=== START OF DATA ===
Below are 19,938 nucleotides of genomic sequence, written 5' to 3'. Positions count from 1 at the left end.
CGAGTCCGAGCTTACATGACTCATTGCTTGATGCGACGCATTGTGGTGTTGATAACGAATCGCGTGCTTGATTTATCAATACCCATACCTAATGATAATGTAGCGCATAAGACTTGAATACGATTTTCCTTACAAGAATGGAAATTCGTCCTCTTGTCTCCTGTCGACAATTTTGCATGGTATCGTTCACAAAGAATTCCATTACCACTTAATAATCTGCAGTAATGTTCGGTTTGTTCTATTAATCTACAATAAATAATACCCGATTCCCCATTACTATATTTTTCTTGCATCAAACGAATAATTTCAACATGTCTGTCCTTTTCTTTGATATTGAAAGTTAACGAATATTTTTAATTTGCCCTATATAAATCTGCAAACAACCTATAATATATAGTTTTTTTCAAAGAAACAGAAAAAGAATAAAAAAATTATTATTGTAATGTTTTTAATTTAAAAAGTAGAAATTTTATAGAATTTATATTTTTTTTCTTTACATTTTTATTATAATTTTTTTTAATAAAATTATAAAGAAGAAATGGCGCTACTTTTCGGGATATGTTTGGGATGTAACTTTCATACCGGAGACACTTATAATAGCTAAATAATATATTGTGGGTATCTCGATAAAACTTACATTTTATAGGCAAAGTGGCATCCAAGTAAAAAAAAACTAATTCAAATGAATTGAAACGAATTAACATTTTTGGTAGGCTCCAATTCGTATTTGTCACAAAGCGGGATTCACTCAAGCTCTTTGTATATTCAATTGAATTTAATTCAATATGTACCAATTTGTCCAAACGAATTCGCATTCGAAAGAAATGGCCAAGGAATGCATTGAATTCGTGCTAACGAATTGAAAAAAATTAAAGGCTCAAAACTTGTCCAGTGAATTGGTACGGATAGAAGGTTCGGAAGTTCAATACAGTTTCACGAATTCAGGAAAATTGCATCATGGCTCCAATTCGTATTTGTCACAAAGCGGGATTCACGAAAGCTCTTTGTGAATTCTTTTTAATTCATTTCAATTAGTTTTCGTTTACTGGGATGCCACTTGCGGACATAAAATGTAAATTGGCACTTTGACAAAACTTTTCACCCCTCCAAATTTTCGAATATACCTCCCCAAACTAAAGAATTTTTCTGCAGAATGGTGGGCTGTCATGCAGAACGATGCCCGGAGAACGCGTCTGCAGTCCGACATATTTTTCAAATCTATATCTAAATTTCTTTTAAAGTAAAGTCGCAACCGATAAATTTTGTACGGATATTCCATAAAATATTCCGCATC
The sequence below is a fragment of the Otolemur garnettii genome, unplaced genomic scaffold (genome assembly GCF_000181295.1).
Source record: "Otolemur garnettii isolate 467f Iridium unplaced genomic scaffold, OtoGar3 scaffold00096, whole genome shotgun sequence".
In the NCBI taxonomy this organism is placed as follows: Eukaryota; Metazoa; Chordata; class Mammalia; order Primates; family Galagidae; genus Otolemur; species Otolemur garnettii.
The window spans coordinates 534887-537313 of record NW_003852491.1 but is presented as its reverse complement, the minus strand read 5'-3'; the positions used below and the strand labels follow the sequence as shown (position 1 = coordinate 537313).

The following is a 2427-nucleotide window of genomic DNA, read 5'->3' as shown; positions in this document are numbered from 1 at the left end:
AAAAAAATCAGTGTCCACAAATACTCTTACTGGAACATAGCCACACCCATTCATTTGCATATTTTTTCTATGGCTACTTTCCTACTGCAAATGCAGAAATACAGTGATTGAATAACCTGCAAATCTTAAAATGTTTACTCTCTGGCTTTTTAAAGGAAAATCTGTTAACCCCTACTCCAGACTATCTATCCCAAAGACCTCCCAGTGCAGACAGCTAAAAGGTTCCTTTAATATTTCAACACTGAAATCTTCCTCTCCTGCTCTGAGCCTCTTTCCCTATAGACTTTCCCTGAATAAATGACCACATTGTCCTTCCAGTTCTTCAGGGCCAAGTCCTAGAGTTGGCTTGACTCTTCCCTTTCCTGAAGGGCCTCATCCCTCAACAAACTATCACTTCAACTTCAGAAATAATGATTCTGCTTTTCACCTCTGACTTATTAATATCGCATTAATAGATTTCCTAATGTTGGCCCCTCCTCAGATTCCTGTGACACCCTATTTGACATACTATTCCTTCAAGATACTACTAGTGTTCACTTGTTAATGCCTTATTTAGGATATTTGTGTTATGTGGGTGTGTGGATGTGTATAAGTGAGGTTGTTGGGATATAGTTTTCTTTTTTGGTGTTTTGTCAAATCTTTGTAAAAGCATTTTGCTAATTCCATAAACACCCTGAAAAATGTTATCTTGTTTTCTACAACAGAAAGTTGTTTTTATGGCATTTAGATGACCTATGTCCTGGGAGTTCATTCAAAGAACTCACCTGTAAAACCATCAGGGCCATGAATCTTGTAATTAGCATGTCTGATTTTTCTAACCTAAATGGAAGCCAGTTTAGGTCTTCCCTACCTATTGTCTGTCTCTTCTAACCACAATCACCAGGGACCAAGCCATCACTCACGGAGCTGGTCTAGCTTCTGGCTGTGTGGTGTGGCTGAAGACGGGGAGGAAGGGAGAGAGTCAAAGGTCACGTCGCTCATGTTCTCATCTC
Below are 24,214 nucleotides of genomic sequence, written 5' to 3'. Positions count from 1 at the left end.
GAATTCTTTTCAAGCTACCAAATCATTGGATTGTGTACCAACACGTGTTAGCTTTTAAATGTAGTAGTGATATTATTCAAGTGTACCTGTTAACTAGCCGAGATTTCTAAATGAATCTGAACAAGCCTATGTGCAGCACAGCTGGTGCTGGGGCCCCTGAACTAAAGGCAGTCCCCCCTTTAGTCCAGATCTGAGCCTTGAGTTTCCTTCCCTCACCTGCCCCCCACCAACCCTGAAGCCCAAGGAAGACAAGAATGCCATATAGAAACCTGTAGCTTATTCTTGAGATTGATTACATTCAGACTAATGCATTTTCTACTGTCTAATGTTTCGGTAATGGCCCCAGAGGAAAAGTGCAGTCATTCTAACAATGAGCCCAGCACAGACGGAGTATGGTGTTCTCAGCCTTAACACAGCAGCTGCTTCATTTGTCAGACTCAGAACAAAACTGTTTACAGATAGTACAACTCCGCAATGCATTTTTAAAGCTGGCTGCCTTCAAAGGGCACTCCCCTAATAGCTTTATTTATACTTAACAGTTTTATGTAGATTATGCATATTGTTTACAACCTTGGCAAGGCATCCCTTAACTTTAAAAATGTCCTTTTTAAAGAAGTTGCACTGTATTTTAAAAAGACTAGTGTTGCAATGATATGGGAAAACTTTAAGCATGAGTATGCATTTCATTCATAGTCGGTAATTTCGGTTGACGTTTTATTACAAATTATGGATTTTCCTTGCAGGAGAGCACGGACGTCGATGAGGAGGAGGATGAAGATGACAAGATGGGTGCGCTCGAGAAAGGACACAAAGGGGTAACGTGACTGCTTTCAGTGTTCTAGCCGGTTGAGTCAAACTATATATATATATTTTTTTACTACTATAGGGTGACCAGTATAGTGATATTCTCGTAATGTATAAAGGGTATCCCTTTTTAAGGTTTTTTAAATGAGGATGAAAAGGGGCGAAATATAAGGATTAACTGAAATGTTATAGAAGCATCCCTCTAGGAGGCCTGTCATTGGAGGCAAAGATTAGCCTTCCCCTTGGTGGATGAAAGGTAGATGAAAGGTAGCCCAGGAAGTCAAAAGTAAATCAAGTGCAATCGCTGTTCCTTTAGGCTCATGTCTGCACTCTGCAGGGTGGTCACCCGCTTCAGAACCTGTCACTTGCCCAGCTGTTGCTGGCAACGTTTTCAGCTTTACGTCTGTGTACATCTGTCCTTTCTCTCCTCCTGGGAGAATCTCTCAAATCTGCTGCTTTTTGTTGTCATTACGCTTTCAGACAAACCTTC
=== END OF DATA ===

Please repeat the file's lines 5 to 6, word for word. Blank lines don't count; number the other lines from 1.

In the NCBI taxonomy this organism is placed as follows: Eukaryota; Metazoa; Chordata; class Mammalia; order Primates; family Galagidae; genus Otolemur; species Otolemur garnettii.
The window spans coordinates 534887-537313 of record NW_003852491.1 but is presented as its reverse complement, the minus strand read 5'-3'; the positions used below and the strand labels follow the sequence as shown (position 1 = coordinate 537313).